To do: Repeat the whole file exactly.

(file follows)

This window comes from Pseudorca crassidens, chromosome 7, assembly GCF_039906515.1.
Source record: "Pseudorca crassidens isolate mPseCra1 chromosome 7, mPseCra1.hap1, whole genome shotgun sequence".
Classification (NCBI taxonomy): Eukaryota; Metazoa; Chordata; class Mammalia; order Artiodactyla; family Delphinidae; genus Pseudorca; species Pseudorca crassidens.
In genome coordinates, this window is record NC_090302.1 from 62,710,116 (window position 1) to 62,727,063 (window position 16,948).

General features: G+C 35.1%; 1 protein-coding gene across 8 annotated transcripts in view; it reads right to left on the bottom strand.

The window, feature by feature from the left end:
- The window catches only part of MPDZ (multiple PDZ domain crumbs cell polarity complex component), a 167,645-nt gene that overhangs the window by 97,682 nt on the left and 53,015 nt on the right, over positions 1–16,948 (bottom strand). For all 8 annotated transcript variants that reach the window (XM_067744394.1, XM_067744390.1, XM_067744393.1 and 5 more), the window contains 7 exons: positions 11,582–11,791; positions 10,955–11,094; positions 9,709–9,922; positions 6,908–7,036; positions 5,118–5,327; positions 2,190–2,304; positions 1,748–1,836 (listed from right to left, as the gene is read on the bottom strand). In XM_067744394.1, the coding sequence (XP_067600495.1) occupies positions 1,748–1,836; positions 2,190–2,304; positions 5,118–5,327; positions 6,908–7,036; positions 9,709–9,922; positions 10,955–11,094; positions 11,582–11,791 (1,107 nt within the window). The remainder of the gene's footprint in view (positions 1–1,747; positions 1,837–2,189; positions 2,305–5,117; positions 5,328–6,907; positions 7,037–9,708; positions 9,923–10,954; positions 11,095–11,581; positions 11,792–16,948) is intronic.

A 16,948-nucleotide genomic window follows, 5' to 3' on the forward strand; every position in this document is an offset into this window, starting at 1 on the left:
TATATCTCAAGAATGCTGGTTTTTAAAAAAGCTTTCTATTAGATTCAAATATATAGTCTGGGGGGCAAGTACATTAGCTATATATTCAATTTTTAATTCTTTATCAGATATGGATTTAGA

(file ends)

This window comes from Pseudorca crassidens, chromosome 7, assembly GCF_039906515.1.
Source record: "Pseudorca crassidens isolate mPseCra1 chromosome 7, mPseCra1.hap1, whole genome shotgun sequence".
Classification (NCBI taxonomy): Eukaryota; Metazoa; Chordata; class Mammalia; order Artiodactyla; family Delphinidae; genus Pseudorca; species Pseudorca crassidens.
In genome coordinates, this window is record NC_090302.1 from 62,710,116 (window position 1) to 62,727,063 (window position 16,948).

General features: G+C 35.1%; 1 protein-coding gene across 8 annotated transcripts in view; it reads right to left on the bottom strand.

The window, feature by feature from the left end:
- The window catches only part of MPDZ (multiple PDZ domain crumbs cell polarity complex component), a 167,645-nt gene that overhangs the window by 97,682 nt on the left and 53,015 nt on the right, over positions 1–16,948 (bottom strand). For all 8 annotated transcript variants that reach the window (XM_067744394.1, XM_067744390.1, XM_067744393.1 and 5 more), the window contains 7 exons: positions 11,582–11,791; positions 10,955–11,094; positions 9,709–9,922; positions 6,908–7,036; positions 5,118–5,327; positions 2,190–2,304; positions 1,748–1,836 (listed from right to left, as the gene is read on the bottom strand). In XM_067744394.1, the coding sequence (XP_067600495.1) occupies positions 1,748–1,836; positions 2,190–2,304; positions 5,118–5,327; positions 6,908–7,036; positions 9,709–9,922; positions 10,955–11,094; positions 11,582–11,791 (1,107 nt within the window). The remainder of the gene's footprint in view (positions 1–1,747; positions 1,837–2,189; positions 2,305–5,117; positions 5,328–6,907; positions 7,037–9,708; positions 9,923–10,954; positions 11,095–11,581; positions 11,792–16,948) is intronic.

A 16,948-nucleotide genomic window follows, 5' to 3' on the forward strand; every position in this document is an offset into this window, starting at 1 on the left:
TATATCTCAAGAATGCTGGTTTTTAAAAAAGCTTTCTATTAGATTCAAATATATAGTCTGGGGGGCAAGTACATTAGCTATATATTCAATTTTTAATTCTTTATCAGATATGGATTTAGA